FIRST NATIONS SELF-DETERMINATION

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Many First Nations in Canada are actively moving towards a vision of positive community health and development that includes a substantial measure of control through their own agency and actions. Improving developmental conditions for children and supports for parents have been identified by many First Nations communities as key areas for resource allocation and capacity building.

Our recommendations emphasize the importance of protecting children through culturally-appropriate services, by attending to maternal and child health, by providing appropriate early childhood education, and by making high quality child care available, all with the objective of complementing the family's role in nurturing young children.

Canadian Royal Commission on Aboriginal Peoples, Vol. 5, Ch. 1, s4.1.

In a program evaluation conducted from 1998-2000, community administrators reported that the approach of First Nations Partnership Programs supported First Nations self-determination in their communities and the quest for capacity building at the community level to provide quality child care and development programs that embody First Nations cultural traditions, values and practices.

We realized that if we wanted to develop economically, we first had to develop our human resources, because development must come from the inside, not the outside.

Vern Bachiu, Programs and Policy Director, Meadow Lake Tribal Council

Vern Bachiu and Alan Pence Vern Bachiu and Alan Pence
Vern Bachiu and Alan Pence Vern Bachiu and Alan Pence

Vern Bachiu and Alan Pence



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FNPP home page
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FNPP Overview
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First Nations Partnership Programs: Background
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First Nations Self-Determination
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Program Philosophy - Paradigm Shift
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Generative Curriculum Model  Bicultural Program
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Capacity Building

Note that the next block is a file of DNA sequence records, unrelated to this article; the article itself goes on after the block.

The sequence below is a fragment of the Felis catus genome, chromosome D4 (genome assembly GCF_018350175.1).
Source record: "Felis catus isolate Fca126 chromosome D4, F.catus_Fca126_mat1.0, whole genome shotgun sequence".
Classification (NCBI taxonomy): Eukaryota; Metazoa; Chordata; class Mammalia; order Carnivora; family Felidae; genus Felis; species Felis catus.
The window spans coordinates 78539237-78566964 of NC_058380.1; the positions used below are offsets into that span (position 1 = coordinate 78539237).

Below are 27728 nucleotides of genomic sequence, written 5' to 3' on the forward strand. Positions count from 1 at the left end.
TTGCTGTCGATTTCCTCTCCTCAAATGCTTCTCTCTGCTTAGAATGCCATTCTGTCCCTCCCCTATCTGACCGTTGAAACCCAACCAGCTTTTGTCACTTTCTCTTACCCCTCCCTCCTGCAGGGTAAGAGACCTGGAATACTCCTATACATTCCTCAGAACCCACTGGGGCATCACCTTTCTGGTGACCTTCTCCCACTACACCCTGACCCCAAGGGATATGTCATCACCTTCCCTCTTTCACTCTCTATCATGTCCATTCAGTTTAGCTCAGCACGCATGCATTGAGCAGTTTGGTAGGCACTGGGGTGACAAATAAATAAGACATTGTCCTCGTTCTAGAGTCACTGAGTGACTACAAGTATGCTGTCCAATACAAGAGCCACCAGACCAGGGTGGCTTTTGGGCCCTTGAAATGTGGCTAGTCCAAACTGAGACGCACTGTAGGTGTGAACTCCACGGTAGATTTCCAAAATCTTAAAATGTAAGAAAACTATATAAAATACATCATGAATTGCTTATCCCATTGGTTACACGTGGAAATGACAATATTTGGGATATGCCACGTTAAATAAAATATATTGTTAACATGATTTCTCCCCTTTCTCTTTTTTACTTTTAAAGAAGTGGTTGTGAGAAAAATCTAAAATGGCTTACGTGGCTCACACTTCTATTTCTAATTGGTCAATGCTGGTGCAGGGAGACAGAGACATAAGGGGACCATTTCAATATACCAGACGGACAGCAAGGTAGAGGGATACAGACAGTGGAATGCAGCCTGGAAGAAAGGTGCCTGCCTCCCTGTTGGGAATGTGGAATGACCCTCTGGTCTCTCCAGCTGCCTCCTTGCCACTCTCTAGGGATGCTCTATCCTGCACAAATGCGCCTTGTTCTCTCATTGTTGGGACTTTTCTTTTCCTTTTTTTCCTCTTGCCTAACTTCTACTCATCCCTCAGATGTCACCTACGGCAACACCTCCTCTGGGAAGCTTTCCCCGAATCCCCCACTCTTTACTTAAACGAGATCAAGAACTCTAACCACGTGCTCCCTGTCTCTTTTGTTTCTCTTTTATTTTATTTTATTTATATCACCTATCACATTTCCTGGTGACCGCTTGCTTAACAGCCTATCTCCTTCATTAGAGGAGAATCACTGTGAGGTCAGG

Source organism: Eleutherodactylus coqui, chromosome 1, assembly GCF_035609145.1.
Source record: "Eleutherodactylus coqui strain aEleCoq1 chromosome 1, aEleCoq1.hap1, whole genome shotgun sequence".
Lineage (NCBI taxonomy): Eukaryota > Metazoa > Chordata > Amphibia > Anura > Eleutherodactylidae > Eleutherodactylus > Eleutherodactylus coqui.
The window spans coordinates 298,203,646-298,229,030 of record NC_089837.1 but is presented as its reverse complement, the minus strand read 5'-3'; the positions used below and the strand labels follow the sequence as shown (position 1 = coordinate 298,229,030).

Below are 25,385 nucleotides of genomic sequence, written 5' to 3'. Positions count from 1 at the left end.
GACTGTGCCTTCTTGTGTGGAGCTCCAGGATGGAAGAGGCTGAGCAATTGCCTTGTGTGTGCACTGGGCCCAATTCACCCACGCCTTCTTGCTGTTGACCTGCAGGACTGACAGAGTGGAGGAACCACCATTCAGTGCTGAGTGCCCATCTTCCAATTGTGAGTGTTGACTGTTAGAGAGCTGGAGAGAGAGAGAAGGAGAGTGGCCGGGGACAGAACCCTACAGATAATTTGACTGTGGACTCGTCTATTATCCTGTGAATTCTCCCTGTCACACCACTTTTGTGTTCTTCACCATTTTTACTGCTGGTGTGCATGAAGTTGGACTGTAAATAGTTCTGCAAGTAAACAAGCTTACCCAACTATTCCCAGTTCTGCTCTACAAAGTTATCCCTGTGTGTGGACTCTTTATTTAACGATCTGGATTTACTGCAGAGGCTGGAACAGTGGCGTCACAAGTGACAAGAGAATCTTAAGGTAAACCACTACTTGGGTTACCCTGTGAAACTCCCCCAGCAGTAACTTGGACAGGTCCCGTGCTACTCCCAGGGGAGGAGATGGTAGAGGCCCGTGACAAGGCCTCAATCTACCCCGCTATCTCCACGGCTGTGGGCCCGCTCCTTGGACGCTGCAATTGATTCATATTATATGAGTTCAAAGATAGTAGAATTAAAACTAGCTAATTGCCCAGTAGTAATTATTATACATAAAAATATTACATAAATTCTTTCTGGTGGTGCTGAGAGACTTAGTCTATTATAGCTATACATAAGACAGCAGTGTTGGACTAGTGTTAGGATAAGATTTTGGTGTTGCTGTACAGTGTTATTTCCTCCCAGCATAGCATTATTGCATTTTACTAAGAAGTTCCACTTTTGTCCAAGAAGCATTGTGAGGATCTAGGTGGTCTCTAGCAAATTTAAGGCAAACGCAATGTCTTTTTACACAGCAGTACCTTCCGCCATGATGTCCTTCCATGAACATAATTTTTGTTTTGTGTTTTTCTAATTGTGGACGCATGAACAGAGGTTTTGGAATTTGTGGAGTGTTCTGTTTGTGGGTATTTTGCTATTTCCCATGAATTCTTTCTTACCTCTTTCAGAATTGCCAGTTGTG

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Bicultural Partnership
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Community-based delivery
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Community-based Child and Youth Care Diploma Program
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Courses and course descriptions
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Intergenerational Teaching and	Learning
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Intergenerational Facilitation
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Program evaluation - funders, methods, and findings
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Program Outcomes
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Educational Outcomes
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Vocational Outcomes/ Community	Development
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Cultural healing
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Social Cohesion and Social Inclusion/ Community Development
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Web Resources and Linksspacer
FNPP publications
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FNPP contacts
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The First Nations Partnership Programs demonstrate that First Nations people have the will and the social cohesion to take the driver's seat on the journey towards increased child and family service capacity. Despite considerable differences among our partners, in terms of their infrastructure, location, economic status, and existing services for children and families, all of the partnership initiatives engendered unprecedented success for students and for the community as a whole. The program evaluation showed what can happen when training in Early Childhood Education and Youth Care is envisioned and implemented as a community development tool. Most importantly, the research process has clarified what guides the process -- how the pieces fit together to realize community-identified goals and strategies, building upon and expanding social cohesion and social inclusion, which in turn creates developmentally supportive ecologies for children and families.


Note:
First Nations are among Canadian aboriginal peoples, who also include Inuit, Aleut, and Metis. There are approximately 500,000 status (registered) First Nations people living on reserve land inCanada. In addition, there are an estimated 750,000 status and non-status First Nations and Metispeople living off reserves, in both urban and rural communities. Groups of First Nations are oftenorganized for administrative purposes into band councils or tribal councils representing severalcommunities that are usually clustered together geographically. Constituent communities may ormay not share the same cultural and migration history, language, and customs.

A relevant reference is: R. Armstrong, J. Kennedy & P.R. Oberle (1990). University and education and economic well-being: Indian achievement and prospects. Ottawa: Indian and Northern Affairs Canada.